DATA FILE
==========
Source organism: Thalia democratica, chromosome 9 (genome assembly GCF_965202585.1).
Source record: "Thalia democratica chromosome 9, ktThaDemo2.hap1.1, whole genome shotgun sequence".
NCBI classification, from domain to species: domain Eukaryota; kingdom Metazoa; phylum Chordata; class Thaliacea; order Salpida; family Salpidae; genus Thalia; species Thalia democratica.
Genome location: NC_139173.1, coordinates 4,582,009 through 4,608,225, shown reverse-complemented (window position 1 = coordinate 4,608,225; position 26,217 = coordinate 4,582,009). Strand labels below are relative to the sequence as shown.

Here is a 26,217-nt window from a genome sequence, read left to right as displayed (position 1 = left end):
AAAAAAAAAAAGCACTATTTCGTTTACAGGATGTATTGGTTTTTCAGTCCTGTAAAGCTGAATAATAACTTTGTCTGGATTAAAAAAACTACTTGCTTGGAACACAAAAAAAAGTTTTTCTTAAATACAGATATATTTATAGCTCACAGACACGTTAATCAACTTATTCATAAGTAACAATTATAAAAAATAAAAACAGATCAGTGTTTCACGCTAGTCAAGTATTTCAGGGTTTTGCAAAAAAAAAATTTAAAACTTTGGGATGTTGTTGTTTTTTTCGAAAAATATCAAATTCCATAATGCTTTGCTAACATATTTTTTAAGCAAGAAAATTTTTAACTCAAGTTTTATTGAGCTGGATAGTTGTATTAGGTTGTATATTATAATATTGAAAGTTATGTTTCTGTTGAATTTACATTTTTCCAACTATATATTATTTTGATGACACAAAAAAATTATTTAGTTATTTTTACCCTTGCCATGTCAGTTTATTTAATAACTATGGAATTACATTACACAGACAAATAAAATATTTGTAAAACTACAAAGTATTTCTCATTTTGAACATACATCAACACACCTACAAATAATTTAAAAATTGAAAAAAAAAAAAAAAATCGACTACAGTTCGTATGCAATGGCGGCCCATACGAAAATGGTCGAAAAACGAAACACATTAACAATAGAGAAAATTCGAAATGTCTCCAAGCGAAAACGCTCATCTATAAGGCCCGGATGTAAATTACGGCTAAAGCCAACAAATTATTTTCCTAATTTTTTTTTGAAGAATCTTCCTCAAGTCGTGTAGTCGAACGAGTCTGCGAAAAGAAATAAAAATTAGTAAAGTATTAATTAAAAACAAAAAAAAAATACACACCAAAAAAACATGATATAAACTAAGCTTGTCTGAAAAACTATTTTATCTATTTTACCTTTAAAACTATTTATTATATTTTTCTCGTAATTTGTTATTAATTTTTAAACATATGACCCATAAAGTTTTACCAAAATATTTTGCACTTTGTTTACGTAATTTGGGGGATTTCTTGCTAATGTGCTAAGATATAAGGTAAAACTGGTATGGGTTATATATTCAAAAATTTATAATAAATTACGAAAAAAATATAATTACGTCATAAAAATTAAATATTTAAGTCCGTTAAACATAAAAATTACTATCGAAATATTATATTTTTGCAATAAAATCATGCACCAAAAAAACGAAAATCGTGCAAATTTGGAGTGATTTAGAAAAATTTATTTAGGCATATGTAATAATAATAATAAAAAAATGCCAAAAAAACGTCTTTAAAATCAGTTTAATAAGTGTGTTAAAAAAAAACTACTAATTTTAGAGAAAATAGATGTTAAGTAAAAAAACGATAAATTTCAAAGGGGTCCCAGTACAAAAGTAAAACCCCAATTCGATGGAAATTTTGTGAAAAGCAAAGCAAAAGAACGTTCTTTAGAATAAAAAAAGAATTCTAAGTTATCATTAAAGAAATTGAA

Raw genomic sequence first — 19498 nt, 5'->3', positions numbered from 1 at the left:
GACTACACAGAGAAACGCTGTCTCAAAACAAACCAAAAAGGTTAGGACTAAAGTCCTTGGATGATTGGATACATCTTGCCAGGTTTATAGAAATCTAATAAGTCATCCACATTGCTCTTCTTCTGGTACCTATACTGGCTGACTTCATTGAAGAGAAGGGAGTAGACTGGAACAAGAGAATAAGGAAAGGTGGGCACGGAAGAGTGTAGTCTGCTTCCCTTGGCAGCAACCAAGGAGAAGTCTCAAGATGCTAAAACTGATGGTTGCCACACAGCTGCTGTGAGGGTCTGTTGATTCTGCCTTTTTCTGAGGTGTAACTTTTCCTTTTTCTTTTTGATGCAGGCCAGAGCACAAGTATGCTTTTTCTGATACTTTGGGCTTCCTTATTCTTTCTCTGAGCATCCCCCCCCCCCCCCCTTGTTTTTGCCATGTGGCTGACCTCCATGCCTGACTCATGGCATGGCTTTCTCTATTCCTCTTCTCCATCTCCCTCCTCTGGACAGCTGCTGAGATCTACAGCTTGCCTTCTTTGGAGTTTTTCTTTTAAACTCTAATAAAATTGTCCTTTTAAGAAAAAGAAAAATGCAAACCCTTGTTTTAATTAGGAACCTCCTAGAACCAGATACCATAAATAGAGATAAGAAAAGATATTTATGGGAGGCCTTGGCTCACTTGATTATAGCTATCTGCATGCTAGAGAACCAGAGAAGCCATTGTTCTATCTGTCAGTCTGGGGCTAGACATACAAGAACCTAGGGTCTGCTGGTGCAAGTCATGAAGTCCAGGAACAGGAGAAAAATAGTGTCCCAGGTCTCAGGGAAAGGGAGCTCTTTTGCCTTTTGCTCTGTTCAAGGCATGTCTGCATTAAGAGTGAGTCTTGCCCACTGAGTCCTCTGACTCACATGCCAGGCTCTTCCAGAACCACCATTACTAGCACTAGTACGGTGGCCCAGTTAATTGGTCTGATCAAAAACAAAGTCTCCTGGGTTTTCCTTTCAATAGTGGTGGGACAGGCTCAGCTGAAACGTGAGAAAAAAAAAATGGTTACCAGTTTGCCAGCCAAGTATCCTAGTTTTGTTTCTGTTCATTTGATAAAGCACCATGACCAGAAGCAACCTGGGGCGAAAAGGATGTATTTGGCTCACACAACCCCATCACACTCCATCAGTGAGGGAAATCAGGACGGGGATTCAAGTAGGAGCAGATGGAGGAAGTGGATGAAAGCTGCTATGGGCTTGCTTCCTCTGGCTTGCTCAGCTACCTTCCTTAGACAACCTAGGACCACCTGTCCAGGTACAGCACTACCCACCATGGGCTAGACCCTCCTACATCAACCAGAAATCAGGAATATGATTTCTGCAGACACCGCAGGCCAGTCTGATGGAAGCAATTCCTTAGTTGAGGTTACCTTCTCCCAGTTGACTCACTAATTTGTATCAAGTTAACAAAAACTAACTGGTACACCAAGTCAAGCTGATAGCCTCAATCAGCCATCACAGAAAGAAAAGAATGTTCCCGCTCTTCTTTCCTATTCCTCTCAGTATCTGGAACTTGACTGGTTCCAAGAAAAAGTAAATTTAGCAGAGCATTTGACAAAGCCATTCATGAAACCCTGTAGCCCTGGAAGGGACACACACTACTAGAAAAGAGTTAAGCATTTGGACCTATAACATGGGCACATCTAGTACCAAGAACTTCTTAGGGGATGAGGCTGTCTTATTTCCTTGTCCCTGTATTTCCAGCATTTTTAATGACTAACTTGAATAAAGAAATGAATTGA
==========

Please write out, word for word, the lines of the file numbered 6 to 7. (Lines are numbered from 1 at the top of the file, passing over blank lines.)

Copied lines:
AAAAAAAAAAAGCACTATTTCGTTTACAGGATGTATTGGTTTTTCAGTCCTGTAAAGCTGAATAATAACTTTGTCTGGATTAAAAAAACTACTTGCTTGGAACACAAAAAAAAGTTTTTCTTAAATACAGATATATTTATAGCTCACAGACACGTTAATCAACTTATTCATAAGTAACAATTATAAAAAATAAAAACAGATCAGTGTTTCACGCTAGTCAAGTATTTCAGGGTTTTGCAAAAAAAAAATTTAAAACTTTGGGATGTTGTTGTTTTTTTCGAAAAATATCAAATTCCATAATGCTTTGCTAACATATTTTTTAAGCAAGAAAATTTTTAACTCAAGTTTTATTGAGCTGGATAGTTGTATTAGGTTGTATATTATAATATTGAAAGTTATGTTTCTGTTGAATTTACATTTTTCCAACTATATATTATTTTGATGACACAAAAAAATTATTTAGTTATTTTTACCCTTGCCATGTCAGTTTATTTAATAACTATGGAATTACATTACACAGACAAATAAAATATTTGTAAAACTACAAAGTATTTCTCATTTTGAACATACATCAACACACCTACAAATAATTTAAAAATTGAAAAAAAAAAAAAAAATCGACTACAGTTCGTATGCAATGGCGGCCCATACGAAAATGGTCGAAAAACGAAACACATTAACAATAGAGAAAATTCGAAATGTCTCCAAGCGAAAACGCTCATCTATAAGGCCCGGATGTAAATTACGGCTAAAGCCAACAAATTATTTTCCTAATTTTTTTTTGAAGAATCTTCCTCAAGTCGTGTAGTCGAACGAGTCTGCGAAAAGAAATAAAAATTAGTAAAGTATTAATTAAAAACAAAAAAAAAATACACACCAAAAAAACATGATATAAACTAAGCTTGTCTGAAAAACTATTTTATCTATTTTACCTTTAAAACTATTTATTATATTTTTCTCGTAATTTGTTATTAATTTTTAAACATATGACCCATAAAGTTTTACCAAAATATTTTGCACTTTGTTTACGTAATTTGGGGGATTTCTTGCTAATGTGCTAAGATATAAGGTAAAACTGGTATGGGTTATATATTCAAAAATTTATAATAAATTACGAAAAAAATATAATTACGTCATAAAAATTAAATATTTAAGTCCGTTAAACATAAAAATTACTATCGAAATATTATATTTTTGCAATAAAATCATGCACCAAAAAAACGAAAATCGTGCAAATTTGGAGTGATTTAGAAAAATTTATTTAGGCATATGTAATAATAATAATAAAAAAATGCCAAAAAAACGTCTTTAAAATCAGTTTAATAAGTGTGTTAAAAAAAAACTACTAATTTTAGAGAAAATAGATGTTAAGTAAAAAAACGATAAATTTCAAAGGGGTCCCAGTACAAAAGTAAAACCCCAATTCGATGGAAATTTTGTGAAAAGCAAAGCAAAAGAACGTTCTTTAGAATAAAAAAAGAATTCTAAGTTATCATTAAAGAAATTGAA

Raw genomic sequence first — 19498 nt, 5'->3', positions numbered from 1 at the left: